PHILADELPHIA — A former patient of the University of Pennsylvania Hospital will receive a new trail in a medical malpractice case, an appellate court ruled July 10.
The Superior Court of Pennsylvania affirmed a lower court's order, which found attorneys for the hospital “repeatedly and deliberately” made improper remarks and disregarded certain court rulings.
The case stems from heart surgery performed by the hospital and Dr. Francis Marchlinski on Carol Wilson. Although the surgery went well, Wilson says the hospital failed to properly monitor post-procedure heparin levels, which led to a brain bleed. According to her complaint, Wilson suffered permanent damage and requires assistance now with dressing, bathing and feeding.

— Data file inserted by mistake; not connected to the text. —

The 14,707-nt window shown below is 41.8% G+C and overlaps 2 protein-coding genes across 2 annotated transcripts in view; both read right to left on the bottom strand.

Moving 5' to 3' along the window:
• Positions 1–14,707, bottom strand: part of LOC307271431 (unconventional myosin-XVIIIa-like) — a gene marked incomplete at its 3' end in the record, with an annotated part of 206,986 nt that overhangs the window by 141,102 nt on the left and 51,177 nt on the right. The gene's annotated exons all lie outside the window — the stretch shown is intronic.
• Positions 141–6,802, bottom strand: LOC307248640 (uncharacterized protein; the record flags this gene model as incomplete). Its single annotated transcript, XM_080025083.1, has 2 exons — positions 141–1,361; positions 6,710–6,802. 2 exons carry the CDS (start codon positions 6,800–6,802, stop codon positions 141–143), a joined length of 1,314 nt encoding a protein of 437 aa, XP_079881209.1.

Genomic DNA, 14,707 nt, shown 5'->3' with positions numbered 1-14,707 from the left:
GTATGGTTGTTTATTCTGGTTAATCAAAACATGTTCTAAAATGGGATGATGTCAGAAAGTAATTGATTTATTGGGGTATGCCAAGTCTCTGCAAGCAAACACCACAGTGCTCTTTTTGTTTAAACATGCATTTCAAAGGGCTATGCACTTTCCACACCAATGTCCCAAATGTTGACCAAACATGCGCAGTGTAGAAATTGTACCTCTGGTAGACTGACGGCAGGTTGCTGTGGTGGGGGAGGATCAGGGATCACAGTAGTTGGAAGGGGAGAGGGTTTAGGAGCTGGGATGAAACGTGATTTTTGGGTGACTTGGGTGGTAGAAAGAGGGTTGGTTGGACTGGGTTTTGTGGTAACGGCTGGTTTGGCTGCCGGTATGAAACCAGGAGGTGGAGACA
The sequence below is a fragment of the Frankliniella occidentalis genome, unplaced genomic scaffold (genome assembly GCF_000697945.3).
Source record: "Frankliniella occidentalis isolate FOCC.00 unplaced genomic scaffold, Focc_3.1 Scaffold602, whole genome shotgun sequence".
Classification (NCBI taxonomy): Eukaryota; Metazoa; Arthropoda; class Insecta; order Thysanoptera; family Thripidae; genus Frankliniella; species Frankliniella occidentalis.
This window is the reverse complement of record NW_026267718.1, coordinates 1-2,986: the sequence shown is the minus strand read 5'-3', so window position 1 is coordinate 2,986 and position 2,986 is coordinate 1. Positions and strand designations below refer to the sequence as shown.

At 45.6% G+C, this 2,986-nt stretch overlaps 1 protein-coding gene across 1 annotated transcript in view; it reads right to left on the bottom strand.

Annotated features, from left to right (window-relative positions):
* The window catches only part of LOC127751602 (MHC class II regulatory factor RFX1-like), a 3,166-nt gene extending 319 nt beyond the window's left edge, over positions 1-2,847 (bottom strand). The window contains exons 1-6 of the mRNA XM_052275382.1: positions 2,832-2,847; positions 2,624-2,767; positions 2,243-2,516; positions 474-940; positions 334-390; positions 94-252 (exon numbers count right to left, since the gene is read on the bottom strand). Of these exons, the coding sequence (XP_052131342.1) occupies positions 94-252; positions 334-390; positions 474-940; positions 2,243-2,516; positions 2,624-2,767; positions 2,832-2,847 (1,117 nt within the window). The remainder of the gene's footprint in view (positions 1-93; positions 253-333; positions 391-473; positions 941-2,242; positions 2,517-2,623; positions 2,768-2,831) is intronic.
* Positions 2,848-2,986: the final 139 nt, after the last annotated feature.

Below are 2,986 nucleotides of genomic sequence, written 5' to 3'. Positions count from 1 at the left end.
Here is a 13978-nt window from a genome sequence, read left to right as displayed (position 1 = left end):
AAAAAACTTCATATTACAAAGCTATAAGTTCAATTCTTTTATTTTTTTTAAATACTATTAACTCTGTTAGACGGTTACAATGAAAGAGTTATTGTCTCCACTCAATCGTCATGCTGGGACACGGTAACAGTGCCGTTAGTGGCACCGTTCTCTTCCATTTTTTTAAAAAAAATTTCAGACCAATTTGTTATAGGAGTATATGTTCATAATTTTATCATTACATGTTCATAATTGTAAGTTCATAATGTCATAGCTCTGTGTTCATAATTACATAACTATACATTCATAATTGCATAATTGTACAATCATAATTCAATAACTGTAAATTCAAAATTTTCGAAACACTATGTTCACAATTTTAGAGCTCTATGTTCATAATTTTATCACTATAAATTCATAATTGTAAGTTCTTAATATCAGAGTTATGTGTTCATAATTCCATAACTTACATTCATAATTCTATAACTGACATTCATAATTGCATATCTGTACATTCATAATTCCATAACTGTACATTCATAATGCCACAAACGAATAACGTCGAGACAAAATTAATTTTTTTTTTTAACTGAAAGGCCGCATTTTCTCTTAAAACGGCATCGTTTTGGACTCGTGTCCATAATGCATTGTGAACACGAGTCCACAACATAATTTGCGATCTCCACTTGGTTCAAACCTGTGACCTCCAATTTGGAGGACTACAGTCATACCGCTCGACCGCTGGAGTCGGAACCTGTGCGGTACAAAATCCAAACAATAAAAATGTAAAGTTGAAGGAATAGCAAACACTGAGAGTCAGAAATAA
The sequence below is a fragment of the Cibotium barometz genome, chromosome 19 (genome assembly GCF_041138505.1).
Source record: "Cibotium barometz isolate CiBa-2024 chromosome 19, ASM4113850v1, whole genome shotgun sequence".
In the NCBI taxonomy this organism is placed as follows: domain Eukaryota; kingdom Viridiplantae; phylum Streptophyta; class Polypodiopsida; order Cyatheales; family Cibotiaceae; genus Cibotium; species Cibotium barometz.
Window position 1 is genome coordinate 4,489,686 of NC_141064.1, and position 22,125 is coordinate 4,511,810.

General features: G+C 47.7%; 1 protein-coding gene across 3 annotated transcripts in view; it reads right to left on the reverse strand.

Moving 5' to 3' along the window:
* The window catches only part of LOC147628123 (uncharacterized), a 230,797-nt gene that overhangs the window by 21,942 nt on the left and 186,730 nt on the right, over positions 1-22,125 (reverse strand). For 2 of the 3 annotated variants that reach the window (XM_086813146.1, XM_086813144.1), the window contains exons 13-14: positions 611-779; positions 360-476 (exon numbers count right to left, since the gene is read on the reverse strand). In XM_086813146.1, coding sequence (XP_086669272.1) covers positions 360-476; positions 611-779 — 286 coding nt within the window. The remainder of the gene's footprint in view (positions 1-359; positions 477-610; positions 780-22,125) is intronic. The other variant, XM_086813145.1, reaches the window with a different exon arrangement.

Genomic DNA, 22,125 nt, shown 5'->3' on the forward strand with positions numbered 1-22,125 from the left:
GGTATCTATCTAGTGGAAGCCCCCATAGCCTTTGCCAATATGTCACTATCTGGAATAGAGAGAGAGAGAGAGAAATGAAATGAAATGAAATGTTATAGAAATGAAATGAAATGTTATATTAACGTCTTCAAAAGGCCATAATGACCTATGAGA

After a jury found in favor of the hospital, Wilson requested a new trial.
Judge Anne E. Lazarus authored the majority opinion, joined by Senior Judge William H. Platt.
Judge Mary Jane Bowes dissented. In her opinion, Bowles mostly agreed with her colleagues, except when it came to the finding that misconduct was prejudicial.
“Despite defense counsel’s persistent defiance of the court’s rulings regarding the scope of relevant testimony, Mrs. Wilson did not seek a mistrial,” Bowes wrote. “Rather, defendants moved for a mistrial, maintaining that the trial court’s frequent rebukes had suggested to the jury that defense counsel’s questions and conduct were inappropriate.”
Superior Court of Pennsylvania Case number: 703 EDA 2016